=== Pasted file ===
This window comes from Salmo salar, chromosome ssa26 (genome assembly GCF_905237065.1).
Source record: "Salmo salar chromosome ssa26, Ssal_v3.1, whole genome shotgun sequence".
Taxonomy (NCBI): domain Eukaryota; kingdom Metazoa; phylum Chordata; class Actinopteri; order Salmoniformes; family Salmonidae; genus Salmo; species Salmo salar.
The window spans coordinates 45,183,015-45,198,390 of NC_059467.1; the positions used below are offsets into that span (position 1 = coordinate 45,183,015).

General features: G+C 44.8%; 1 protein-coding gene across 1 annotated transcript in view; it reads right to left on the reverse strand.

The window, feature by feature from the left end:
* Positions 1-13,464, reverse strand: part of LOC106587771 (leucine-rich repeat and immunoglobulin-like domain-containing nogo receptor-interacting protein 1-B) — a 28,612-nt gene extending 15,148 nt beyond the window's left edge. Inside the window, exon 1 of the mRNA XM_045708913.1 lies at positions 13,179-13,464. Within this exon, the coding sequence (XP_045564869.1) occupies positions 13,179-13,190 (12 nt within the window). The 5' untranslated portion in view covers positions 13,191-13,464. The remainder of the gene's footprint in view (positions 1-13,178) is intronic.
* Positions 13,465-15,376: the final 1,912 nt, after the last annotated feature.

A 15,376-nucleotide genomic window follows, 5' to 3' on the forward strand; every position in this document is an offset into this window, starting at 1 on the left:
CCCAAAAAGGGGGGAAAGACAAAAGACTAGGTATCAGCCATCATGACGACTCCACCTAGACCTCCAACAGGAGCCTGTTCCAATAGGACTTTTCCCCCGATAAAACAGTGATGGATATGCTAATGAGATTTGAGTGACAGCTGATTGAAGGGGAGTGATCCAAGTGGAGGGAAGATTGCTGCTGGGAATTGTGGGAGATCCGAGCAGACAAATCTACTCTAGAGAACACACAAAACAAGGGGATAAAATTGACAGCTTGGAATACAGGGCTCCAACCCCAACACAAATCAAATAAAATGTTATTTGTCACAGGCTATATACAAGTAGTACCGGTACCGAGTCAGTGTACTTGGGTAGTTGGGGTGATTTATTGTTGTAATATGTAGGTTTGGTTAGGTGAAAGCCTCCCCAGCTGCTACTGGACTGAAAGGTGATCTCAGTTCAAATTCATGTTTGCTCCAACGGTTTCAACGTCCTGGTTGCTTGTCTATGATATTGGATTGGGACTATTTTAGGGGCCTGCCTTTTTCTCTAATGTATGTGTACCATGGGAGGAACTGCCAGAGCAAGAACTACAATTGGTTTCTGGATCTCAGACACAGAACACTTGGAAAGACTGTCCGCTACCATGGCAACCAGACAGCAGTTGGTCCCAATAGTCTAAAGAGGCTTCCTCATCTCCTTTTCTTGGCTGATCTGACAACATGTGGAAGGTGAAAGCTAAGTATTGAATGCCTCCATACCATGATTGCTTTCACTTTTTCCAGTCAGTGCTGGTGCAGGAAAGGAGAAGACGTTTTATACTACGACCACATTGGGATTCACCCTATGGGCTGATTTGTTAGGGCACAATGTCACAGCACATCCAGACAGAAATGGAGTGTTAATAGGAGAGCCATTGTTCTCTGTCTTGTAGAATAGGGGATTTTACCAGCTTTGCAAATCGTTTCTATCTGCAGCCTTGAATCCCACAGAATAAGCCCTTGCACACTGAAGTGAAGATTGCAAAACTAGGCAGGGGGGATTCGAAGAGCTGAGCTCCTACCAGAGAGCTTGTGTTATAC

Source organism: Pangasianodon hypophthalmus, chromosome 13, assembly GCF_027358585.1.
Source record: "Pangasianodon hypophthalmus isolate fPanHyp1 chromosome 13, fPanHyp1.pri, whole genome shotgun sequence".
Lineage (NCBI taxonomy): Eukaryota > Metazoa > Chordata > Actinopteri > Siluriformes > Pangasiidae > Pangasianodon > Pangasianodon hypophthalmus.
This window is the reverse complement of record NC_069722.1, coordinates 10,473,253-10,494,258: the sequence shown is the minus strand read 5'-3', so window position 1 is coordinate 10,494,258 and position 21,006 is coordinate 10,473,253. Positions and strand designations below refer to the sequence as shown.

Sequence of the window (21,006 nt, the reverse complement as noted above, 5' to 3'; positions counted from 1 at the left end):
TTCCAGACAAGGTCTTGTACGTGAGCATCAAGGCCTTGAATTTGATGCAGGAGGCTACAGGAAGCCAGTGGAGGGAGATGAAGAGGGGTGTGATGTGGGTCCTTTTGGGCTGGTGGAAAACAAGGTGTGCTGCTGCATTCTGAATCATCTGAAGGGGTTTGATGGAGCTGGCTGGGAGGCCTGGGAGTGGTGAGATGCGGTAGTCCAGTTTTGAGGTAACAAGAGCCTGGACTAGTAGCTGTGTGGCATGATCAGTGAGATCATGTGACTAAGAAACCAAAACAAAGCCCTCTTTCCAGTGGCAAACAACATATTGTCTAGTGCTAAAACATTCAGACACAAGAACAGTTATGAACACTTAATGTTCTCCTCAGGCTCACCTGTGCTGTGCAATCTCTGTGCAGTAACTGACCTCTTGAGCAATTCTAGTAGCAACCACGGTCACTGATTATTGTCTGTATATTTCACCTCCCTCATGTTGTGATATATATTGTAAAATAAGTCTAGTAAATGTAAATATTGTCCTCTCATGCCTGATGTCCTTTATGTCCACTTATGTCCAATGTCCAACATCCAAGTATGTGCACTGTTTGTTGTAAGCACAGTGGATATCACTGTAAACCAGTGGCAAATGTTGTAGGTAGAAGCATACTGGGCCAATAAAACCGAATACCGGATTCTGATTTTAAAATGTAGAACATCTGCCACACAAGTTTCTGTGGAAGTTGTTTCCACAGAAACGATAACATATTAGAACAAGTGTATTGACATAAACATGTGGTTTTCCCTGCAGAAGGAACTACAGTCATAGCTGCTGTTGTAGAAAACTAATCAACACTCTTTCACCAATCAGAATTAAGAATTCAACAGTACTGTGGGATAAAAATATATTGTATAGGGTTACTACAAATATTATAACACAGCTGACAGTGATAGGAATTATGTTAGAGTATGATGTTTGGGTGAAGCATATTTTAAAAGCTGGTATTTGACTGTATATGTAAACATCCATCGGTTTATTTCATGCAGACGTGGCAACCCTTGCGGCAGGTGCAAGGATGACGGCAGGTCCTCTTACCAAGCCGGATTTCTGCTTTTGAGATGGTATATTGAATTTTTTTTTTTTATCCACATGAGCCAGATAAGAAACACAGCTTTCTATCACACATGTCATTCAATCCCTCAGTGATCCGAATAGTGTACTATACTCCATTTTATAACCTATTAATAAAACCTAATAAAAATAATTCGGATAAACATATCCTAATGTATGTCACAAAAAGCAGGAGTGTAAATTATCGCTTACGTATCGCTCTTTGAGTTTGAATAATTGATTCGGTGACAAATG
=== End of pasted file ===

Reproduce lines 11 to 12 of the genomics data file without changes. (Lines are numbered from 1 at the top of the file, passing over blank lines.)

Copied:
Source organism: Pangasianodon hypophthalmus, chromosome 13, assembly GCF_027358585.1.
Source record: "Pangasianodon hypophthalmus isolate fPanHyp1 chromosome 13, fPanHyp1.pri, whole genome shotgun sequence".